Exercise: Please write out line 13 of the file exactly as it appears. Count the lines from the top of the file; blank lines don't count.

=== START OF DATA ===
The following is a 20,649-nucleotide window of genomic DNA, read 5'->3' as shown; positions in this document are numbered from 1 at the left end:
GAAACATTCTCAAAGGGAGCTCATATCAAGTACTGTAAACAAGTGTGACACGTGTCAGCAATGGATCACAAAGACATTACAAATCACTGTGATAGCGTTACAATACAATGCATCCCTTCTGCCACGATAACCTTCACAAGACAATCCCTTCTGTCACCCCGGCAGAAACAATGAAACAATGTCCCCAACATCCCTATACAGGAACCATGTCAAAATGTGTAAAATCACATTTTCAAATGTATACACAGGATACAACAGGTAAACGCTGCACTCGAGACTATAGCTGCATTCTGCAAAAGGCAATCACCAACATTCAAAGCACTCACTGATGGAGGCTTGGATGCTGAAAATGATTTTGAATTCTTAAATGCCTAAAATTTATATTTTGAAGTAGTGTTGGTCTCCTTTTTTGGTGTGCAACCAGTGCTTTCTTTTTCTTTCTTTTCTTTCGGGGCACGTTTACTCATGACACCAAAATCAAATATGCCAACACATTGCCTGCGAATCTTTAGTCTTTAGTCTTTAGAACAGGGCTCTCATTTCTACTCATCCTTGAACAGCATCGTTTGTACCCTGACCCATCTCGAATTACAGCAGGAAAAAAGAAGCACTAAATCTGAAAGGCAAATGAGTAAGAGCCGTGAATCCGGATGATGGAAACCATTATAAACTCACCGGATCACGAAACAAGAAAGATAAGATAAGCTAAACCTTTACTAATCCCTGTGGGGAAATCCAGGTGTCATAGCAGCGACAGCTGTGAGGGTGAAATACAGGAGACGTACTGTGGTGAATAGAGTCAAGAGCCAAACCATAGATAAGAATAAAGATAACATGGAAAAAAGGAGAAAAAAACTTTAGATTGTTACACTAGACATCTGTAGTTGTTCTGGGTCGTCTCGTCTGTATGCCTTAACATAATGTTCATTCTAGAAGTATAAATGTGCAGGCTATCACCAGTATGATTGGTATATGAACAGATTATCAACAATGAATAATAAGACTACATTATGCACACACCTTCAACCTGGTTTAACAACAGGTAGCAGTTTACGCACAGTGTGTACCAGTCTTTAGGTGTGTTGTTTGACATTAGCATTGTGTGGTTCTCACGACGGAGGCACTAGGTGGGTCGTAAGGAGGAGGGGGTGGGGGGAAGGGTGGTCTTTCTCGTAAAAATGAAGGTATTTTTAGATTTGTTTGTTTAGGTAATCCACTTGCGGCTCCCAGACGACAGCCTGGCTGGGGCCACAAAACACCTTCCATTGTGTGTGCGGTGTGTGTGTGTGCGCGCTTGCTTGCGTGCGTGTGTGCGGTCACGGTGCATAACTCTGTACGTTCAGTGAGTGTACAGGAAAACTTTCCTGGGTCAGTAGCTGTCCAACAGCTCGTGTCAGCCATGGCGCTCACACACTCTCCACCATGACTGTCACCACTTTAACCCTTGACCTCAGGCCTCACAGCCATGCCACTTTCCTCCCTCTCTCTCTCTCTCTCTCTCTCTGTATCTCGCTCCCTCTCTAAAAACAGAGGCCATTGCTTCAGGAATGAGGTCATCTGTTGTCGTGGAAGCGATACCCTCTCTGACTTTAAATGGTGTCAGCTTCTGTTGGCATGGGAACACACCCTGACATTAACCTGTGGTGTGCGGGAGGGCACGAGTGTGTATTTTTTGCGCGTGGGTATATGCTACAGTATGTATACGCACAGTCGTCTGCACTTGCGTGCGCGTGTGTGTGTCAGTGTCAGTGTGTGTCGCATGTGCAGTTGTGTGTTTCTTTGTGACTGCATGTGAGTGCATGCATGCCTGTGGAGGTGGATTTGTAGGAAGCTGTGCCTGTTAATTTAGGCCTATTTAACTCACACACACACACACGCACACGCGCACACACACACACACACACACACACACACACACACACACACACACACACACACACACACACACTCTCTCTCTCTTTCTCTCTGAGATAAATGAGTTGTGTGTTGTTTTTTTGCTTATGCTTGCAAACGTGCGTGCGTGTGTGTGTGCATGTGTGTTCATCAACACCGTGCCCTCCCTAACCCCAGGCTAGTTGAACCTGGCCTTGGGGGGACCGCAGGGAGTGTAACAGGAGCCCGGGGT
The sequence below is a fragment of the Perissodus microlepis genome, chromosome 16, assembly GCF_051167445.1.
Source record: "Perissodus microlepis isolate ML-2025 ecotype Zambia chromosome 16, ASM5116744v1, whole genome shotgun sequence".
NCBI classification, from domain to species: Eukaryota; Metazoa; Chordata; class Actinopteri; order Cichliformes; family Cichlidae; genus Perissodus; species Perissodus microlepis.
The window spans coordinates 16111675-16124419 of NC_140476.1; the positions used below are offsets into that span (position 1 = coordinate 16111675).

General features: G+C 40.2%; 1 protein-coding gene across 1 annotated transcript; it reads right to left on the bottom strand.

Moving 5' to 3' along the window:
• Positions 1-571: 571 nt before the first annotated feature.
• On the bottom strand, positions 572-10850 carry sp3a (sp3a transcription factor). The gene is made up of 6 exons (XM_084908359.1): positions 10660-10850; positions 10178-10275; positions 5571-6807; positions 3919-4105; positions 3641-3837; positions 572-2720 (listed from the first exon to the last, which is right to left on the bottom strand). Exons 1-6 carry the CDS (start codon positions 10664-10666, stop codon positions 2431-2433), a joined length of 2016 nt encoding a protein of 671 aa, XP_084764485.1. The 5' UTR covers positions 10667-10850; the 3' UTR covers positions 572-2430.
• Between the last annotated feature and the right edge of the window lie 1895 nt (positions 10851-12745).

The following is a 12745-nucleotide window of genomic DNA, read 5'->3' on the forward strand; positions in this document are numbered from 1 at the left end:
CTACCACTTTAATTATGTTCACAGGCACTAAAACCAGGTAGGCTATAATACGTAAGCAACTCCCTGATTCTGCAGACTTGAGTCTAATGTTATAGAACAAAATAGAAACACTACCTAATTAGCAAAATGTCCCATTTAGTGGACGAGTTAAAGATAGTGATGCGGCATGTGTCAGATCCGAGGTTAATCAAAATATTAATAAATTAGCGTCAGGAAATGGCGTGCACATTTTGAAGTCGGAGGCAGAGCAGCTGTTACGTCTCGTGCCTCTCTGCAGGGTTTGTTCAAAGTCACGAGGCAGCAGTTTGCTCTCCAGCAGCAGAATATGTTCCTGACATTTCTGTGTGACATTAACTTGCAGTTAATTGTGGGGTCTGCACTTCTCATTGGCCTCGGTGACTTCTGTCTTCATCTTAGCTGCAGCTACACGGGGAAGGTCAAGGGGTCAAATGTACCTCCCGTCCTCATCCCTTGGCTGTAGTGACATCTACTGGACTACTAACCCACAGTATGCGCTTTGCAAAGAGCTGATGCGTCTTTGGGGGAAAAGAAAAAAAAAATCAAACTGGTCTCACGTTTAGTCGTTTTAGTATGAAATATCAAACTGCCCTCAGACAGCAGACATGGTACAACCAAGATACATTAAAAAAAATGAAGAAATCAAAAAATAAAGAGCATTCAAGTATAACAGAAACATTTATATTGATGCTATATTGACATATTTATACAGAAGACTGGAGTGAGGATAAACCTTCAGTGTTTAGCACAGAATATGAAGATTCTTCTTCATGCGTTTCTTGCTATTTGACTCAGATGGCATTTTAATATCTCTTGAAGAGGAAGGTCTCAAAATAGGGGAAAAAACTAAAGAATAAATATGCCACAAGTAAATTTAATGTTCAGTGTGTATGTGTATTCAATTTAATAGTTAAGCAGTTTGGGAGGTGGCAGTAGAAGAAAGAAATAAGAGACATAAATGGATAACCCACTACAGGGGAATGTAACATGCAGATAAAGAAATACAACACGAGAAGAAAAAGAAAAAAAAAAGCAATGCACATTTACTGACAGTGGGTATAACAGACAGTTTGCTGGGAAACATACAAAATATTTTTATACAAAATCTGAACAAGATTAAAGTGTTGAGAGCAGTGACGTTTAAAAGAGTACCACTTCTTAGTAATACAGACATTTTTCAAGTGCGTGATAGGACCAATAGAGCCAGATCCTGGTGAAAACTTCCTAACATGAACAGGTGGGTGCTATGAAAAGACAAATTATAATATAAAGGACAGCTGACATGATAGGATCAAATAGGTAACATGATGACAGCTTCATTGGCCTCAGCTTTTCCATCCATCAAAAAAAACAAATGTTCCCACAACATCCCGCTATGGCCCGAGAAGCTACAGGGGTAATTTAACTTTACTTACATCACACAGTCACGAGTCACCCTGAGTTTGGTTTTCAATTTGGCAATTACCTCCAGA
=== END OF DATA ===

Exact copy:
CTACCACTTTAATTATGTTCACAGGCACTAAAACCAGGTAGGCTATAATACGTAAGCAACTCCCTGATTCTGCAGACTTGAGTCTAATGTTATAGAACAAAATAGAAACACTACCTAATTAGCAAAATGTCCCATTTAGTGGACGAGTTAAAGATAGTGATGCGGCATGTGTCAGATCCGAGGTTAATCAAAATATTAATAAATTAGCGTCAGGAAATGGCGTGCACATTTTGAAGTCGGAGGCAGAGCAGCTGTTACGTCTCGTGCCTCTCTGCAGGGTTTGTTCAAAGTCACGAGGCAGCAGTTTGCTCTCCAGCAGCAGAATATGTTCCTGACATTTCTGTGTGACATTAACTTGCAGTTAATTGTGGGGTCTGCACTTCTCATTGGCCTCGGTGACTTCTGTCTTCATCTTAGCTGCAGCTACACGGGGAAGGTCAAGGGGTCAAATGTACCTCCCGTCCTCATCCCTTGGCTGTAGTGACATCTACTGGACTACTAACCCACAGTATGCGCTTTGCAAAGAGCTGATGCGTCTTTGGGGGAAAAGAAAAAAAAAATCAAACTGGTCTCACGTTTAGTCGTTTTAGTATGAAATATCAAACTGCCCTCAGACAGCAGACATGGTACAACCAAGATACATTAAAAAAAATGAAGAAATCAAAAAATAAAGAGCATTCAAGTATAACAGAAACATTTATATTGATGCTATATTGACATATTTATACAGAAGACTGGAGTGAGGATAAACCTTCAGTGTTTAGCACAGAATATGAAGATTCTTCTTCATGCGTTTCTTGCTATTTGACTCAGATGGCATTTTAATATCTCTTGAAGAGGAAGGTCTCAAAATAGGGGAAAAAACTAAAGAATAAATATGCCACAAGTAAATTTAATGTTCAGTGTGTATGTGTATTCAATTTAATAGTTAAGCAGTTTGGGAGGTGGCAGTAGAAGAAAGAAATAAGAGACATAAATGGATAACCCACTACAGGGGAATGTAACATGCAGATAAAGAAATACAACACGAGAAGAAAAAGAAAAAAAAAAGCAATGCACATTTACTGACAGTGGGTATAACAGACAGTTTGCTGGGAAACATACAAAATATTTTTATACAAAATCTGAACAAGATTAAAGTGTTGAGAGCAGTGACGTTTAAAAGAGTACCACTTCTTAGTAATACAGACATTTTTCAAGTGCGTGATAGGACCAATAGAGCCAGATCCTGGTGAAAACTTCCTAACATGAACAGGTGGGTGCTATGAAAAGACAAATTATAATATAAAGGACAGCTGACATGATAGGATCAAATAGGTAACATGATGACAGCTTCATTGGCCTCAGCTTTTCCATCCATCAAAAAAAACAAATGTTCCCACAACATCCCGCTATGGCCCGAGAAGCTACAGGGGTAATTTAACTTTACTTACATCACACAGTCACGAGTCACCCTGAGTTTGGTTTTCAATTTGGCAATTACCTCCAGA